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How do traditional values affect a woman's likelihood to utilize prevention screening techniques?

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Why are women of Mexican descent at high risk for breast cancer?

What are the risk factors?

Why do so many women feel uncomfortable performing the BSE or having a medical checkup?

Why do so many women feel healthy?


Familismo is a value in which Mexicans are taught the family comes first. Mexican children are socialized to understand that the needs of the family take precedence over the needs of the individual (Villa 37).

Jerarquismo is a value of respect. In which Mexican children are taught to understand the ˇ°hierarchical social structuresˇ± of the family (Villa 38).

Personalismo places value on ˇ°interpersonal relations and social interactions in which individuals deal with each other as caring, complete personsˇ± versus impersonal roles.

Women of Mexican descent place emphasis on interpersonal relations by inquiring about their friend's and family's well being, family, health, etc. Women of Mexican descent think that interpersonal relations are very important because they illustrate trust, respect, and dignity for one's self, but also for others, in one's social interactions.

Personalismo requires the building of trust, respect, pride and dignity, in any personal relationship, but especially in the physician patient relationship and delivery of health care. The physician patient relationship isn't built overnight, but with time (Villa 39). Women of Mexican descent don't trust doctors or the healthcare system right away, but build it with time. Personalismo can affect the screening behavior of women of Mexican descent because they don't automatically trust their health care provider or doctor. Trust is a large component of the physician patient relationship and if woman of Mexican descent doesn't trust her physician she is likely to refuse consent for procedures or to carry out follow up procedures, such as prevention screening for breast cancer.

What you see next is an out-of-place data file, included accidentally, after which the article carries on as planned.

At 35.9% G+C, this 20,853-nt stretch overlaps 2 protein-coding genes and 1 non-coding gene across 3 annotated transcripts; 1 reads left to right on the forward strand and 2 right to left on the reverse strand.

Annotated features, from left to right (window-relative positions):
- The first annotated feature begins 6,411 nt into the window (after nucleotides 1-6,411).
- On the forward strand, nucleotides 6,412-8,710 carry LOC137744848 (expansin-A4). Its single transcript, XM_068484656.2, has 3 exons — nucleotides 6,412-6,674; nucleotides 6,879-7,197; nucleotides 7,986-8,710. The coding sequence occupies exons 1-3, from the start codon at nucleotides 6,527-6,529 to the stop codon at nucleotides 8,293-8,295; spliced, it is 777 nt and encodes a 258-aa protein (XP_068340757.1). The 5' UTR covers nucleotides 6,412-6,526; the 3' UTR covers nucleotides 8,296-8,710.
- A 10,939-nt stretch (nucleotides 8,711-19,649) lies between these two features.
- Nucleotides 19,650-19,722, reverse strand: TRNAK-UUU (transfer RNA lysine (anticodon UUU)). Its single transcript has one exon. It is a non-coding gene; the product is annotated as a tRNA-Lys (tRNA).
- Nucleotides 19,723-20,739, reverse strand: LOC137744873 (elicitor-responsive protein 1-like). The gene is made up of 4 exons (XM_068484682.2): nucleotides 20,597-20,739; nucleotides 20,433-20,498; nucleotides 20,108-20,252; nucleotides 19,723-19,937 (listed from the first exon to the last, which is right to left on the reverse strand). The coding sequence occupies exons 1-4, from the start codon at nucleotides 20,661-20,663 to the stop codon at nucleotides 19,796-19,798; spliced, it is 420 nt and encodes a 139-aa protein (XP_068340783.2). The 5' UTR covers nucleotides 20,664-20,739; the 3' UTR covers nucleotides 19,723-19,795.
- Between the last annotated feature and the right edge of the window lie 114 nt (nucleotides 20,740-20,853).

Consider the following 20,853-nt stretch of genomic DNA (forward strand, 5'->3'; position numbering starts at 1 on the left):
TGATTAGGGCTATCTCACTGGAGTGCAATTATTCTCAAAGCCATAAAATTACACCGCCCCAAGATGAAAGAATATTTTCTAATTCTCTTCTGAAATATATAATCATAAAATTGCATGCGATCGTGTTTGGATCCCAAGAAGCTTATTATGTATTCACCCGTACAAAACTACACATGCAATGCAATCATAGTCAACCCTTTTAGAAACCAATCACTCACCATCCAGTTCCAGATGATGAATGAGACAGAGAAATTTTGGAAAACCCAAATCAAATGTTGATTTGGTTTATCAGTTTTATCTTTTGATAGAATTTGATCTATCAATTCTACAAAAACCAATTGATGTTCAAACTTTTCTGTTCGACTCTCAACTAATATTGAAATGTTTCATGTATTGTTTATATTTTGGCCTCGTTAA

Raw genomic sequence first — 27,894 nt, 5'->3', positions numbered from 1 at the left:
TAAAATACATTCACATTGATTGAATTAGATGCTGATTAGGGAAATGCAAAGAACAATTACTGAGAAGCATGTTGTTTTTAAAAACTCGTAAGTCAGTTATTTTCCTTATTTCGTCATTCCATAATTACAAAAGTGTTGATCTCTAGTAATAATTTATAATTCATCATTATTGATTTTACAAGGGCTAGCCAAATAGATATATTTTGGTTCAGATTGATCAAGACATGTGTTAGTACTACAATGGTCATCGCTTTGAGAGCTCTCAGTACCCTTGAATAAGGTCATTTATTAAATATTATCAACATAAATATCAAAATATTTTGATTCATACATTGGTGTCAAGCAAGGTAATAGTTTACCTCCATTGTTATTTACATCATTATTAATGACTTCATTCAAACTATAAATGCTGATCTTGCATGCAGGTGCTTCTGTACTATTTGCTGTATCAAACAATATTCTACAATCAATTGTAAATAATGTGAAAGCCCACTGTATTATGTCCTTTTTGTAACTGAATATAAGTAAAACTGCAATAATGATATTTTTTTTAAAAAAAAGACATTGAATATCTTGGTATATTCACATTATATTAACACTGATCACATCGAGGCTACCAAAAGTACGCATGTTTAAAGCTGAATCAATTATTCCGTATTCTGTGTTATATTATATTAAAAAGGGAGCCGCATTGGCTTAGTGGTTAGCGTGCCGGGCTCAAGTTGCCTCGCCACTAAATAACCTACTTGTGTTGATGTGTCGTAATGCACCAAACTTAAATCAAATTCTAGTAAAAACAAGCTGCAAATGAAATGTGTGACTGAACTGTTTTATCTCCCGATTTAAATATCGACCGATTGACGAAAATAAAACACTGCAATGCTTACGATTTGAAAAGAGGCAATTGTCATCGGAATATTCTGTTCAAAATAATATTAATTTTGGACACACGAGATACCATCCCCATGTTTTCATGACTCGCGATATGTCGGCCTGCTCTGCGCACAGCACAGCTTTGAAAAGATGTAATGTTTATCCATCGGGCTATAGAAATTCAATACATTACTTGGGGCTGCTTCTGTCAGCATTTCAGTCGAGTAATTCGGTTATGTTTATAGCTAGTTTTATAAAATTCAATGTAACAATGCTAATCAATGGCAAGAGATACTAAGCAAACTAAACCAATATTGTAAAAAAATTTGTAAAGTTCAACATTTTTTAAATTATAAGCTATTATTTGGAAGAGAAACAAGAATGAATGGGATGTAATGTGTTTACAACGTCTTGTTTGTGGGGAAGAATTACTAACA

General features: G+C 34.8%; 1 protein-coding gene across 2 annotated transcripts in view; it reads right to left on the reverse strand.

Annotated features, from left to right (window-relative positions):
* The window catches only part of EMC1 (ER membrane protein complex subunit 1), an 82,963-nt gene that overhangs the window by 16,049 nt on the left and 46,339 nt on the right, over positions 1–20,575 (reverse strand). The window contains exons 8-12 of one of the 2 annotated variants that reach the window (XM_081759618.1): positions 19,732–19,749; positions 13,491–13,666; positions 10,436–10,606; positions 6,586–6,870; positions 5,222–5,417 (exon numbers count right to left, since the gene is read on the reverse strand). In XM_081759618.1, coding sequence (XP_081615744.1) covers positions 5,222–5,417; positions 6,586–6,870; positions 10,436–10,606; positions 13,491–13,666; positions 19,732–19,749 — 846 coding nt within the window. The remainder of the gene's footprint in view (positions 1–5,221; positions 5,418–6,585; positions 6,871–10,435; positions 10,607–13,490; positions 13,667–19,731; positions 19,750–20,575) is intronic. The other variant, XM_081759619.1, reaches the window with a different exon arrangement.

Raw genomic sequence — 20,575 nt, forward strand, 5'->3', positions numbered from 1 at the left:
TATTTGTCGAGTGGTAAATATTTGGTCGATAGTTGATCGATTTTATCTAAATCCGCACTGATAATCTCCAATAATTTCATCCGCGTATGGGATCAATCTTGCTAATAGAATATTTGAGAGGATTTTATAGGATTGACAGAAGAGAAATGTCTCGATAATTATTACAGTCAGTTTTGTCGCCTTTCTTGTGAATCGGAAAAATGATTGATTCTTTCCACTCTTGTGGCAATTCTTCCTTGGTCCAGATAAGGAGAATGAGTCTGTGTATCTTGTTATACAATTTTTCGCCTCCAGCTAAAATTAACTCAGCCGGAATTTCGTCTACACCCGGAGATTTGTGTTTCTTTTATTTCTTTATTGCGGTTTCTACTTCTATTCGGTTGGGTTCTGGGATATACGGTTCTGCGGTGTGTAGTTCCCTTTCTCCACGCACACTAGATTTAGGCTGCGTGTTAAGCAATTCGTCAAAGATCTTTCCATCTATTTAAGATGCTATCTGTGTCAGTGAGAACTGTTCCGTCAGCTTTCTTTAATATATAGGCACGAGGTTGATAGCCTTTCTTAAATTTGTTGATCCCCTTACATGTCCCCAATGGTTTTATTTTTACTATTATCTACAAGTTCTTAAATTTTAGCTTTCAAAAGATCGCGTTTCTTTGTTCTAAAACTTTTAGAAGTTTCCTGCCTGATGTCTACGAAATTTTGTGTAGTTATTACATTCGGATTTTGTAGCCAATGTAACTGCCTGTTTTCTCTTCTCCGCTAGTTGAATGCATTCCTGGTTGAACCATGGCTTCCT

Familismo emphasizes a women's traditional role as the caretaker. They generally are the last one to receive medical care because they are the caretaker for their families. Familismo can affect a woman's screening behavior because as the caretaker they are the last ones to receive care, so in some cases this results in the lack there of prevention screening.

Jeraquismo emphasizes a women 's traditional familial role to respect the authority of their husband or male relatives. In traditional families, many times women won't consent to treatment without their husband's consent, which can include prevention screening. If a woman's husband doesn't think the treatment is important he is likely not to consent.


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